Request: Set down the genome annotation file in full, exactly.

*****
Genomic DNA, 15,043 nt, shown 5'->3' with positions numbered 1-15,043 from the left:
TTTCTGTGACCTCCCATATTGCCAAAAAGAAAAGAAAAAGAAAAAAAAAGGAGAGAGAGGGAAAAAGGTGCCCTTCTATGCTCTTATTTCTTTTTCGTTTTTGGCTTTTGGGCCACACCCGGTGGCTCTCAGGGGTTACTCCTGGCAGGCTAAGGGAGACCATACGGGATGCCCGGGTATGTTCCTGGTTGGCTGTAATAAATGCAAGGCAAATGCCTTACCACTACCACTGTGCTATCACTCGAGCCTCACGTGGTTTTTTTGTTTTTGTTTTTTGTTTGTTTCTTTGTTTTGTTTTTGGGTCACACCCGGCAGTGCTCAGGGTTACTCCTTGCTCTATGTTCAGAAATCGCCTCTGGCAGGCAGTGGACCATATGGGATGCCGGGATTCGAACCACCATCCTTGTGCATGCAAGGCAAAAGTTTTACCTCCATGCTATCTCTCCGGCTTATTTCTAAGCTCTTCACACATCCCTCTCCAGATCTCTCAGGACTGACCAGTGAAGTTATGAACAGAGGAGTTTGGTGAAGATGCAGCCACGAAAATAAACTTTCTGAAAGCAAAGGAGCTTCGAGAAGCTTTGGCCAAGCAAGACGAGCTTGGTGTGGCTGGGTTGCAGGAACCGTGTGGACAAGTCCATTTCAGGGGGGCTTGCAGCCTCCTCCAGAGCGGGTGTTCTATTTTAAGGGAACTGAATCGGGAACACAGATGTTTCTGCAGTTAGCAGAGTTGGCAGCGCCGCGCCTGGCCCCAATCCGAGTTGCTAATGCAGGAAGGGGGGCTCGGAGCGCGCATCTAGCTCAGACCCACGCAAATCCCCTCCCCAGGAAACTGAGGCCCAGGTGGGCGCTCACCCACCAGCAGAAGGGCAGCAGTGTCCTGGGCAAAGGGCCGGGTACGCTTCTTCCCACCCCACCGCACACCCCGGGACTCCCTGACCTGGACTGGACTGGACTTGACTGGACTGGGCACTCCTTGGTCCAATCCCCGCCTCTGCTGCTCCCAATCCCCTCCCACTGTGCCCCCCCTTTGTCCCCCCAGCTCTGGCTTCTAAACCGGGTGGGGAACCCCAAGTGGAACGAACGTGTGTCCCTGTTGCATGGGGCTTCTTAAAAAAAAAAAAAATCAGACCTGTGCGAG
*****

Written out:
Genomic DNA, 15,043 nt, shown 5'->3' with positions numbered 1-15,043 from the left:
TTTCTGTGACCTCCCATATTGCCAAAAAGAAAAGAAAAAGAAAAAAAAAGGAGAGAGAGGGAAAAAGGTGCCCTTCTATGCTCTTATTTCTTTTTCGTTTTTGGCTTTTGGGCCACACCCGGTGGCTCTCAGGGGTTACTCCTGGCAGGCTAAGGGAGACCATACGGGATGCCCGGGTATGTTCCTGGTTGGCTGTAATAAATGCAAGGCAAATGCCTTACCACTACCACTGTGCTATCACTCGAGCCTCACGTGGTTTTTTTGTTTTTGTTTTTTGTTTGTTTCTTTGTTTTGTTTTTGGGTCACACCCGGCAGTGCTCAGGGTTACTCCTTGCTCTATGTTCAGAAATCGCCTCTGGCAGGCAGTGGACCATATGGGATGCCGGGATTCGAACCACCATCCTTGTGCATGCAAGGCAAAAGTTTTACCTCCATGCTATCTCTCCGGCTTATTTCTAAGCTCTTCACACATCCCTCTCCAGATCTCTCAGGACTGACCAGTGAAGTTATGAACAGAGGAGTTTGGTGAAGATGCAGCCACGAAAATAAACTTTCTGAAAGCAAAGGAGCTTCGAGAAGCTTTGGCCAAGCAAGACGAGCTTGGTGTGGCTGGGTTGCAGGAACCGTGTGGACAAGTCCATTTCAGGGGGGCTTGCAGCCTCCTCCAGAGCGGGTGTTCTATTTTAAGGGAACTGAATCGGGAACACAGATGTTTCTGCAGTTAGCAGAGTTGGCAGCGCCGCGCCTGGCCCCAATCCGAGTTGCTAATGCAGGAAGGGGGGCTCGGAGCGCGCATCTAGCTCAGACCCACGCAAATCCCCTCCCCAGGAAACTGAGGCCCAGGTGGGCGCTCACCCACCAGCAGAAGGGCAGCAGTGTCCTGGGCAAAGGGCCGGGTACGCTTCTTCCCACCCCACCGCACACCCCGGGACTCCCTGACCTGGACTGGACTGGACTTGACTGGACTGGGCACTCCTTGGTCCAATCCCCGCCTCTGCTGCTCCCAATCCCCTCCCACTGTGCCCCCCCTTTGTCCCCCCAGCTCTGGCTTCTAAACCGGGTGGGGAACCCCAAGTGGAACGAACGTGTGTCCCTGTTGCATGGGGCTTCTTAAAAAAAAAAAAAATCAGACCTGTGCGAG